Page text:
Shorter Reviews and Notices -- the Way of the Lord: Christological Exegesis of the Old Testament in the Gospel of Mark by Joel Marcus
Shiner, Whitney, Interpretation
THE WAY OF THE LORD: CHRISTOLOGICAL EXEGESIS OF THE OLD TESTAMENT IN THE GOSPEL OF MARK, by Joel Marcus. Westminster/John Knox Press, Louisville, 1992. pp. $25.00. ISBN 0-664-21949-7.
In this study Joel Marcus applies his impressive knowledge of ancient Jewish exegesis to an investigation of Mark's christology. He argues, drawing on a wide range of intertestamental and rabbinic sources, that Mark adapts much of his exegesis from eschatological interpretations that were current in the Jewish communities of his time, modifying them when necessary to accommdate his understanding of Jesus as a suffering Messiah. The book includes chapters discussing the Isaianic background of Mark (1:2-3), Son of God as a royal title (1:9-11), Moses as king (9:2-8); and the Markan discussions of Elijah (9:11-13), the rejected stone (12:10-11), and David's son (12:35-37). An extensive study of the passion narrative argues that Mark made use of Zechariah 9-14, Daniel 7, the psalms of the righteous sufferer, and the servant songs from Isaiah. Marcus believes that the Gospel of Mark was written as a direct response to the Jewish revolt of 66-74 A.D., and he often contrasts Mark's use of texts with conjectured use of the same texts by messianic groups participating in the revolt.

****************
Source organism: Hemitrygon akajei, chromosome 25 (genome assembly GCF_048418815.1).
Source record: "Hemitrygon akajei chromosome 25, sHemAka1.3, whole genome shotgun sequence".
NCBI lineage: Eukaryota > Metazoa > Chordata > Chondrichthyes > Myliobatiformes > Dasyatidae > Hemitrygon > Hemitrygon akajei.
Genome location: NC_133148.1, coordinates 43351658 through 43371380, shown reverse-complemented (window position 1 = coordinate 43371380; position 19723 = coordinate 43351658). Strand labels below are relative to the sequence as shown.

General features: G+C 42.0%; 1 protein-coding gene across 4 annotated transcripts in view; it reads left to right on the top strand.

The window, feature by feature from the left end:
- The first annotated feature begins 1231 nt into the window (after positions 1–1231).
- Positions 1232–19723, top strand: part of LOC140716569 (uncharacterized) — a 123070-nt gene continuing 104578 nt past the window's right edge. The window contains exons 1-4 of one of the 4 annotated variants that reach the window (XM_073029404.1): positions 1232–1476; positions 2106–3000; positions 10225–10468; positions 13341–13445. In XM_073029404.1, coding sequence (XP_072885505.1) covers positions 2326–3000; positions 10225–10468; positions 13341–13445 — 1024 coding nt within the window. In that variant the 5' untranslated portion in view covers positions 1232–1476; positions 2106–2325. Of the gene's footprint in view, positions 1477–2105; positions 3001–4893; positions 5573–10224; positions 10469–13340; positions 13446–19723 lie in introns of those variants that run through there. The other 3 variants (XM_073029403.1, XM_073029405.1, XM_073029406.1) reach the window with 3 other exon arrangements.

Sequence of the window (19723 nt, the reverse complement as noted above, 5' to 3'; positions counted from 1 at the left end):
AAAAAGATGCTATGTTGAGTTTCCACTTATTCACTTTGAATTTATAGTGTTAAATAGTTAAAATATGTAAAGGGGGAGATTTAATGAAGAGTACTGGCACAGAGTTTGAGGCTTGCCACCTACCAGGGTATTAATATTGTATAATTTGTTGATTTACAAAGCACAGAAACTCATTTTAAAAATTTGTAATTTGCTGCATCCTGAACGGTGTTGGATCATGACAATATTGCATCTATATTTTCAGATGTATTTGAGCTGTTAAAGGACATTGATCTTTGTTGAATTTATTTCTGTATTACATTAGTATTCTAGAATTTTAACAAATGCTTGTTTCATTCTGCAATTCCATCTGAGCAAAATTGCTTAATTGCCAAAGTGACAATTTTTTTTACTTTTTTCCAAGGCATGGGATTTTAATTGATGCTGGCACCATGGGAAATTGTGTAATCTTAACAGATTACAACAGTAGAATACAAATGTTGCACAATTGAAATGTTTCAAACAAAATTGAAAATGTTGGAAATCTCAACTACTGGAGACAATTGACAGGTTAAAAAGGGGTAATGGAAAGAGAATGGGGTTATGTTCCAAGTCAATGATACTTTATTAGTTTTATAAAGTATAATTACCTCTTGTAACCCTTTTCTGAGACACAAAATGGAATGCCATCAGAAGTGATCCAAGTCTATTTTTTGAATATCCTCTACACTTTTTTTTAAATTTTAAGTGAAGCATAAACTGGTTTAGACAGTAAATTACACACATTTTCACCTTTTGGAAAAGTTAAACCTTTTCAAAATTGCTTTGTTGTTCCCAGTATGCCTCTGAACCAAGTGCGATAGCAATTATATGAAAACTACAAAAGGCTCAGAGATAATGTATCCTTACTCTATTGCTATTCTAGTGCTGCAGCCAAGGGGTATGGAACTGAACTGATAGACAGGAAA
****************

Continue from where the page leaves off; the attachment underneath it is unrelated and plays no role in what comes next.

This study is a welcome corrective to the relative lack of attention in much recent scholarship to Mark's use of the Old Testament. At times Marcus overcorrects, and some of the scriptural allusions he finds are not fully convincing. …